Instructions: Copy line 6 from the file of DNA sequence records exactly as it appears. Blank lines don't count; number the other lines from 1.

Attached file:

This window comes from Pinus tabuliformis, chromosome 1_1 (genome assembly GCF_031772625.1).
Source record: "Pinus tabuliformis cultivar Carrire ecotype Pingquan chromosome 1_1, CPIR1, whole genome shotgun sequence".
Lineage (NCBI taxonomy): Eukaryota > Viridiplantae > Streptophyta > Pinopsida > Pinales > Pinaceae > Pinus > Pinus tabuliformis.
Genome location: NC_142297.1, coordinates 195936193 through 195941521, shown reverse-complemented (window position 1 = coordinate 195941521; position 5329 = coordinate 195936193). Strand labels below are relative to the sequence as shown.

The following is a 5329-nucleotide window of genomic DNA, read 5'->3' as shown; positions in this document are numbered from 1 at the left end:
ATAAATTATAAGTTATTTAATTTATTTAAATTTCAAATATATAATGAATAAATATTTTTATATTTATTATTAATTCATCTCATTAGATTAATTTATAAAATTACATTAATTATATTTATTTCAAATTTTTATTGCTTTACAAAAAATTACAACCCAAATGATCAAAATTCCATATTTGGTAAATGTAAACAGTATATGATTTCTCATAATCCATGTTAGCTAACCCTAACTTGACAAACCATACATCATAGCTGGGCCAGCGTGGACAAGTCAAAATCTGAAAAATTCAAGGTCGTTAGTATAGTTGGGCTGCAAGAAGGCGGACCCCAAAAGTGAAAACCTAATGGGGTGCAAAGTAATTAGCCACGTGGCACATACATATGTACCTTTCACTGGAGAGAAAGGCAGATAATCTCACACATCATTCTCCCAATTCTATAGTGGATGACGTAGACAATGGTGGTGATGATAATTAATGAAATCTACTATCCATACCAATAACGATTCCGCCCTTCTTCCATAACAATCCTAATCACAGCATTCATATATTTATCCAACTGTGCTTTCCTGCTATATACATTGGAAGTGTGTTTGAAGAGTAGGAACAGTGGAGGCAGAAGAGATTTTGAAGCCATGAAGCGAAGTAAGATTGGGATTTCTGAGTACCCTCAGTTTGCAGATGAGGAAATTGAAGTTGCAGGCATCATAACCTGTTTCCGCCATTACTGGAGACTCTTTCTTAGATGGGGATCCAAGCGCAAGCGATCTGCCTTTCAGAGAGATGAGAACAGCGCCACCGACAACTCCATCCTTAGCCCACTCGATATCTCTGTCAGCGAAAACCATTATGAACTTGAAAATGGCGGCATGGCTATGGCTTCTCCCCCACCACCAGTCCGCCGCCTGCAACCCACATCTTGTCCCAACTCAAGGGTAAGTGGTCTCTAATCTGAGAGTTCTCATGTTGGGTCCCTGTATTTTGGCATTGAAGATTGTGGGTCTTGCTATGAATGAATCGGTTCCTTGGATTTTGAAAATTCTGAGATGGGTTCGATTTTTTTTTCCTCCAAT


ATAAATTATAAGTTATTTAATTTATTTAAATTTCAAATATATAATGAATAAATATTTTTATATTTATTATTAATTCATCTCATTAGATTAATTTATAAAATTACATTAATTATATTTATTTCAAATTTTTATTGCTTTACAAAAAATTACAACCCAAATGATCAAAATTCCATATTTGGTAAATGTAAACAGTATATGATTTCTCATAATCCATGTTAGCTAACCCTAACTTGACAAACCATACATCATAGCTGGGCCAGCGTGGACAAGTCAAAATCTGAAAAATTCAAGGTCGTTAGTATAGTTGGGCTGCAAGAAGGCGGACCCCAAAAGTGAAAACCTAATGGGGTGCAAAGTAATTAGCCACGTGGCACATACATATGTACCTTTCACTGGAGAGAAAGGCAGATAATCTCACACATCATTCTCCCAATTCTATAGTGGATGACGTAGACAATGGTGGTGATGATAATTAATGAAATCTACTATCCATACCAATAACGATTCCGCCCTTCTTCCATAACAATCCTAATCACAGCATTCATATATTTATCCAACTGTGCTTTCCTGCTATATACATTGGAAGTGTGTTTGAAGAGTAGGAACAGTGGAGGCAGAAGAGATTTTGAAGCCATGAAGCGAAGTAAGATTGGGATTTCTGAGTACCCTCAGTTTGCAGATGAGGAAATTGAAGTTGCAGGCATCATAACCTGTTTCCGCCATTACTGGAGACTCTTTCTTAGATGGGGATCCAAGCGCAAGCGATCTGCCTTTCAGAGAGATGAGAACAGCGCCACCGACAACTCCATCCTTAGCCCACTCGATATCTCTGTCAGCGAAAACCATTATGAACTTGAAAATGGCGGCATGGCTATGGCTTCTCCCCCACCACCAGTCCGCCGCCTGCAACCCACATCTTGTCCCAACTCAAGGGTAAGTGGTCTCTAATCTGAGAGTTCTCATGTTGGGTCCCTGTATTTTGGCATTGAAGATTGTGGGTCTTGCTATGAATGAATCGGTTCCTTGGATTTTGAAAATTCTGAGATGGGTTCGATTTTTTTTTCCTCCAAT